XVI. Brigadier General Carter L. Stevenson will report to Major-General Huger for assignment with troops on the line of railroad near Weldon, N. C.
By command of the Secretary of War:
RICHMOND, VA., March 17, 1862.
Gov. HENRY T. CLARK, Raleigh:
I did not request that militia should be called out. If not armed, they would be of no service. I will arm all the volunteers you send. If you have more than two regiments, send the remainder to Goldsborough. Tents, camp equipage, and blankets will be sent immediately to Goldsborough.
STATE OF NORTH CAROLINA, EXECUTIVE DEPARTMENT,
Raleigh, March 17, 1862.
His Excellency JEFFERSON DAVIS,
President of the Confederate States:
SIR: I have the honor to present to you the inclosed memorial and resolutions of the people of Wilmington, which have just been handed to me, and I feel a deep anxiety that it should receive your attentive consideration. I would not press it on your attention if I could grant them assistance myself, but I have no troops at my disposal, and a call for militia, with their tardiness of action, destitution of arms, and the requisite of a soldier, leaves no hope of benefit from them.
The only troops at Wilmington are the few that I could put there, and insufficient as they were, they have been removed by Confederate officers to other positions, till there are less than 1,500 left, which could not resist even a fourth of the Burnside expedition.
Wilmington has the great machine-shops, the railroad connections (our only means of getting salt), furnishes the materials, supports, and access for the Confederate States Arsenal. Any one of these presents sufficient claims to be defended by the Confederate States, and it must be done quickly or not at all; for it is doubtless the next move of Burnside, which will destroy the last connection of North Carolina with the ocean.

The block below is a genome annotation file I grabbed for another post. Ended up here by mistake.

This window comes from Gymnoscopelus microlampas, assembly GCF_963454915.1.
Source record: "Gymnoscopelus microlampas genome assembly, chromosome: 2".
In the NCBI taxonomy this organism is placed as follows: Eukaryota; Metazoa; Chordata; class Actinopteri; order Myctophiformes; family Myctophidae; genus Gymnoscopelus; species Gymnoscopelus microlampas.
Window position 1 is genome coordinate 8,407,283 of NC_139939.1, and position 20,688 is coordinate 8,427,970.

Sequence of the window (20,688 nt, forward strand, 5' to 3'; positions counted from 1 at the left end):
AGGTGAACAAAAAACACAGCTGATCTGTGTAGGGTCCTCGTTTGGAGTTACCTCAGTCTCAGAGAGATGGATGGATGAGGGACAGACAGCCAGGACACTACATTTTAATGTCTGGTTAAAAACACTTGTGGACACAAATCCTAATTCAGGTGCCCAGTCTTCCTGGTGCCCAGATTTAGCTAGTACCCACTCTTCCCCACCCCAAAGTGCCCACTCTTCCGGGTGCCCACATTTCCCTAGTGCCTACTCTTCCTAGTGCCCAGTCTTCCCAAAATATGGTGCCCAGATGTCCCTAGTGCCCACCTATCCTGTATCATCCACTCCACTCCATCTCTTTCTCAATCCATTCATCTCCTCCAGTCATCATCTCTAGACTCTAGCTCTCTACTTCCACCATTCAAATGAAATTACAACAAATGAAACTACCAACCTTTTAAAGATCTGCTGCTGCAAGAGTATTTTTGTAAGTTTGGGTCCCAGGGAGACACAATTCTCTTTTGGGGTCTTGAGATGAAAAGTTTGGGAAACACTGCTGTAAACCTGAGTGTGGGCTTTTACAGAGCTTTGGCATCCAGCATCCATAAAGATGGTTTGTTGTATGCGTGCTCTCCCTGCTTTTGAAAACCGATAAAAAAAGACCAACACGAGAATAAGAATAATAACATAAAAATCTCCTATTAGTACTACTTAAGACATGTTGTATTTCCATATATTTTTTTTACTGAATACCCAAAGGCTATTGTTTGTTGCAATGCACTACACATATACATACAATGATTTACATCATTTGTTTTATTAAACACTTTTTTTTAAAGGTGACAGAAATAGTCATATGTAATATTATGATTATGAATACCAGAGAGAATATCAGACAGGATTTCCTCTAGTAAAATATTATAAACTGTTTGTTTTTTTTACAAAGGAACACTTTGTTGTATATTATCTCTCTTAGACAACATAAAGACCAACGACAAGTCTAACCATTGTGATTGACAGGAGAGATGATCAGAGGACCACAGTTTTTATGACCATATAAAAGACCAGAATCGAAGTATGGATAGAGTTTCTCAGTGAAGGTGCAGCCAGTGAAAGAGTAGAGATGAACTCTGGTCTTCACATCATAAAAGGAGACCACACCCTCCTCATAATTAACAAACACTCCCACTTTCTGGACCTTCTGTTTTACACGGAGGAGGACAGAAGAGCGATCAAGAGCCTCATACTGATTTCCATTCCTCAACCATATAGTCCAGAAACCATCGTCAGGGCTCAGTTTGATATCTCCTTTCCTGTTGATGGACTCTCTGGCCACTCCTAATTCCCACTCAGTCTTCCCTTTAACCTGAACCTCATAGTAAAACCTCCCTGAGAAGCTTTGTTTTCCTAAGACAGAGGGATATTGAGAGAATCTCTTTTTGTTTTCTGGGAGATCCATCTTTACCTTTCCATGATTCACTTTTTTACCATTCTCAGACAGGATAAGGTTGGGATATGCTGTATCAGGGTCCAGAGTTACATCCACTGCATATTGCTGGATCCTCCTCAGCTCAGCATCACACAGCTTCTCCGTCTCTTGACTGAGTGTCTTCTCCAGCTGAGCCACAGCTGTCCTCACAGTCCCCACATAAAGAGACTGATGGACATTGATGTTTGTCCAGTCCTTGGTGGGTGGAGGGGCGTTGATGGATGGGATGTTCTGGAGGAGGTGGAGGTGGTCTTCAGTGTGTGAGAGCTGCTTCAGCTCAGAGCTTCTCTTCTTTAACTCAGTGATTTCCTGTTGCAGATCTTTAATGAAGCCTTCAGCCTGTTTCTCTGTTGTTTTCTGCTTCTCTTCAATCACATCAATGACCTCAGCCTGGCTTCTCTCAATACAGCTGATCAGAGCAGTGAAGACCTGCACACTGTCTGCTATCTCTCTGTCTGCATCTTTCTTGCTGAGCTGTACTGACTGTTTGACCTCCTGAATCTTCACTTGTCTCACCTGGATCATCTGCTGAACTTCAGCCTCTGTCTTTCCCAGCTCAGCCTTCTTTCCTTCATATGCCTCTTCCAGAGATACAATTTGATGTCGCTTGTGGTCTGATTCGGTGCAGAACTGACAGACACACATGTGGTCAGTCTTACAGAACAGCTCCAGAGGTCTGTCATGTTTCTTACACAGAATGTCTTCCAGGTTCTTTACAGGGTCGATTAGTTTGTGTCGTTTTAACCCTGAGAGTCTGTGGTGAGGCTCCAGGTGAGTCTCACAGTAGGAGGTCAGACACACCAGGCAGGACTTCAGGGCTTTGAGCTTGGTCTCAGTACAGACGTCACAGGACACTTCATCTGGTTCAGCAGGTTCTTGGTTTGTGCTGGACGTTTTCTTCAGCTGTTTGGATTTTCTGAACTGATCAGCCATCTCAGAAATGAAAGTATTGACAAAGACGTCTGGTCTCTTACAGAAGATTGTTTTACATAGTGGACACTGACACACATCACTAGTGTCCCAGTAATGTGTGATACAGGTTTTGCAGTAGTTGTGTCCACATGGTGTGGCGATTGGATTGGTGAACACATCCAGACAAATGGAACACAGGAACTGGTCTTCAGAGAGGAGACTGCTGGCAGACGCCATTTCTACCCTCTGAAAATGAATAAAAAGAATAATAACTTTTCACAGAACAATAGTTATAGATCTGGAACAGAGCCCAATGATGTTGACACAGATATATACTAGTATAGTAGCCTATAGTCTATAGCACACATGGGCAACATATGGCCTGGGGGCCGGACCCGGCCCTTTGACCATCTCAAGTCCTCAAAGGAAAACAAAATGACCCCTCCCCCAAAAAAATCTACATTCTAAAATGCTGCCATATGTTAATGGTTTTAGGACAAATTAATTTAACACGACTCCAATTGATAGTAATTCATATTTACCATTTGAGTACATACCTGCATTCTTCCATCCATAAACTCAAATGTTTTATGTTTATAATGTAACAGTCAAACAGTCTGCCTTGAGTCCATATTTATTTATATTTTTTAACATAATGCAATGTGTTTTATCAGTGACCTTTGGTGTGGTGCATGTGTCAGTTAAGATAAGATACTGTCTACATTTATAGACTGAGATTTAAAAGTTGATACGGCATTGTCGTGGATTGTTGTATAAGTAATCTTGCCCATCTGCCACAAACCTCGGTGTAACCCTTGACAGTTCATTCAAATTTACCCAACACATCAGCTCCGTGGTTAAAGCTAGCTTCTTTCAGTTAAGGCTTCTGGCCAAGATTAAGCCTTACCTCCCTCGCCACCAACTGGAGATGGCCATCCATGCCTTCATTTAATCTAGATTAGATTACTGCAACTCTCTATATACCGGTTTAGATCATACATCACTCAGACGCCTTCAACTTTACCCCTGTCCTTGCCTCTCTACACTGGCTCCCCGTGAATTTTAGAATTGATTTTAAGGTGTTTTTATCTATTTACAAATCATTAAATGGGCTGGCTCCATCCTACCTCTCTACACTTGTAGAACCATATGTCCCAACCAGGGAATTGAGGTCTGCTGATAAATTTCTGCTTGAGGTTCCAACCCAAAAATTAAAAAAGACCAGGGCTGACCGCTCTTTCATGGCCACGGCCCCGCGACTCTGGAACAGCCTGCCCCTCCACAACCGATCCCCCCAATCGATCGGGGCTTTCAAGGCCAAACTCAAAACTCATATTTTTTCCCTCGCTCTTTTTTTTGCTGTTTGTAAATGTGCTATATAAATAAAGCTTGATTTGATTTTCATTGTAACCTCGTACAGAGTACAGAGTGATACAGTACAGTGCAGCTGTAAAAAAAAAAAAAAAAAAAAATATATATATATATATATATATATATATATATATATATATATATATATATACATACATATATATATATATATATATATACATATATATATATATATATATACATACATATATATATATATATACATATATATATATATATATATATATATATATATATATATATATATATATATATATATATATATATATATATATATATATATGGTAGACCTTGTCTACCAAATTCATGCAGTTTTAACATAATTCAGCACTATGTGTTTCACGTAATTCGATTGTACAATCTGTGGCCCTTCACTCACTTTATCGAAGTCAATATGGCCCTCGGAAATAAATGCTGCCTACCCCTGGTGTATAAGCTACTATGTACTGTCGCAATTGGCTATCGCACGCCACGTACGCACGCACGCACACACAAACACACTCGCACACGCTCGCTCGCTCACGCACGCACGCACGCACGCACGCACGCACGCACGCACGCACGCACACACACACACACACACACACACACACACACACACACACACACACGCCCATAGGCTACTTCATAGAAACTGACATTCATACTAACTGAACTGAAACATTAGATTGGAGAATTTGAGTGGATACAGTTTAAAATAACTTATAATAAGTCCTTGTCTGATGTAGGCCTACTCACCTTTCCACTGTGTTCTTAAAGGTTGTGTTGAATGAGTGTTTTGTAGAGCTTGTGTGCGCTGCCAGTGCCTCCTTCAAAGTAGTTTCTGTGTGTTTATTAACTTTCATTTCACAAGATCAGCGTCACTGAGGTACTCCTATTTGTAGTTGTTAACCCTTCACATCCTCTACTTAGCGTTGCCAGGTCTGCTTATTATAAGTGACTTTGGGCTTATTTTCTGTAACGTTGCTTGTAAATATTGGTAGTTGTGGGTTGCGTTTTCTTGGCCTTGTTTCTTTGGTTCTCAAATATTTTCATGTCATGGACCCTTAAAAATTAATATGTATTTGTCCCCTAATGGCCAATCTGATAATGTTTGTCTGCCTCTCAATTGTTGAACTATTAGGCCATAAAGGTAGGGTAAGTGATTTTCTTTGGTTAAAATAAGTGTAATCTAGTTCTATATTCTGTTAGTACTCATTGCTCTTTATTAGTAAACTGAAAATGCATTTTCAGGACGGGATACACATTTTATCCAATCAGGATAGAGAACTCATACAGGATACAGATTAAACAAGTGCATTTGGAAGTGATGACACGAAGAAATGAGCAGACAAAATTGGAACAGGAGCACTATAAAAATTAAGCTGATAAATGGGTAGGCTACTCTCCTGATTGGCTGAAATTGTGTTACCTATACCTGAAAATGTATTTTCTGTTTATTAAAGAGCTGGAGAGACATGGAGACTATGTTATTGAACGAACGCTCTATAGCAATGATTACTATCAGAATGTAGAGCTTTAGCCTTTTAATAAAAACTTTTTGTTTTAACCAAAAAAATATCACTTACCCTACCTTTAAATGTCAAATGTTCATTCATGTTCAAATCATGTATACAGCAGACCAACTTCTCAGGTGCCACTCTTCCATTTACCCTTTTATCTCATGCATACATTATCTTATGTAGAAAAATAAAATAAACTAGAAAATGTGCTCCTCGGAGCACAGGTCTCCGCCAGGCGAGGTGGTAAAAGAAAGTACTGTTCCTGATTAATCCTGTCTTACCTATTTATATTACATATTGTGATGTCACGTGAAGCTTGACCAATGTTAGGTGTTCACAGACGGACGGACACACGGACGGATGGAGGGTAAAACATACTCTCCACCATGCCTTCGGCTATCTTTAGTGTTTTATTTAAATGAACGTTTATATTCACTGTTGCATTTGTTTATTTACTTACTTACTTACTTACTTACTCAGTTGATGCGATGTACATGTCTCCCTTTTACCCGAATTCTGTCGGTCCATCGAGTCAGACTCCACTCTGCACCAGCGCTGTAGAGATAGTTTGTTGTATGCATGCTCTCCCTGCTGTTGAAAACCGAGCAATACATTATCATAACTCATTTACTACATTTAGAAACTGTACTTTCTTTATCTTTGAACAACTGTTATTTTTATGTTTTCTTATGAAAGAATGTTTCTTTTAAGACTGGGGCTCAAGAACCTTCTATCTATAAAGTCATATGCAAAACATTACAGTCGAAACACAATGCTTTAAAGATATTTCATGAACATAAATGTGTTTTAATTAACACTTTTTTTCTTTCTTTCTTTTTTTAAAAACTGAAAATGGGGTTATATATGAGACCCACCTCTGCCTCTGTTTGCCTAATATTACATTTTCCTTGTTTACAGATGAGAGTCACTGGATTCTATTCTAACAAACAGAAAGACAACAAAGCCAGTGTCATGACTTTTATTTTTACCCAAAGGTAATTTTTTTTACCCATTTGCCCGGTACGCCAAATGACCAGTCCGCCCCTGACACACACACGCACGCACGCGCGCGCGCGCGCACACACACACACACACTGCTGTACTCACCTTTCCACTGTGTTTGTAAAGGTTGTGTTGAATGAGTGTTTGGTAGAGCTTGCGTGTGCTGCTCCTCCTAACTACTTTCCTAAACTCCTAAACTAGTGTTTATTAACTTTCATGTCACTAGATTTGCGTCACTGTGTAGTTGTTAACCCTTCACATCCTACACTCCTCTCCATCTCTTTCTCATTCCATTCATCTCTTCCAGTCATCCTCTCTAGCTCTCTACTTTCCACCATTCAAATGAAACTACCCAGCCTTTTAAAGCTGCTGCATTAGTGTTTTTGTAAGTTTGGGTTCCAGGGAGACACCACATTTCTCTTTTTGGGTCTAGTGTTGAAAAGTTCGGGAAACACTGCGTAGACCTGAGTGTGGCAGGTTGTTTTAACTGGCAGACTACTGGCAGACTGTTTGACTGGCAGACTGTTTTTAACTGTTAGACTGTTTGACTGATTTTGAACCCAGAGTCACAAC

The people of Wilmington must know in time what to depend on, either to be defended or to seek safety in flight. If the great public interests will not secure a defense for them, they must secure their private interests as far as possible by removal to some more secure spot.
I will take the liberty of further adding that the adjacent counties to Wilmington have sent out an unusual number of volunteers, who are now absent on duty elsewhere, and presents the great difficulty of procuring within reach any amount of militia.
I take pleasure in introducing to you the committee who present these resolutions, Messrs. Strange, Thomas, and De Rosset, and hope they will enlist your attention in behalf of a cause which so much interests both you and them.
I have the honor to be, most respectfully, yours,
HENRY T. CLARK.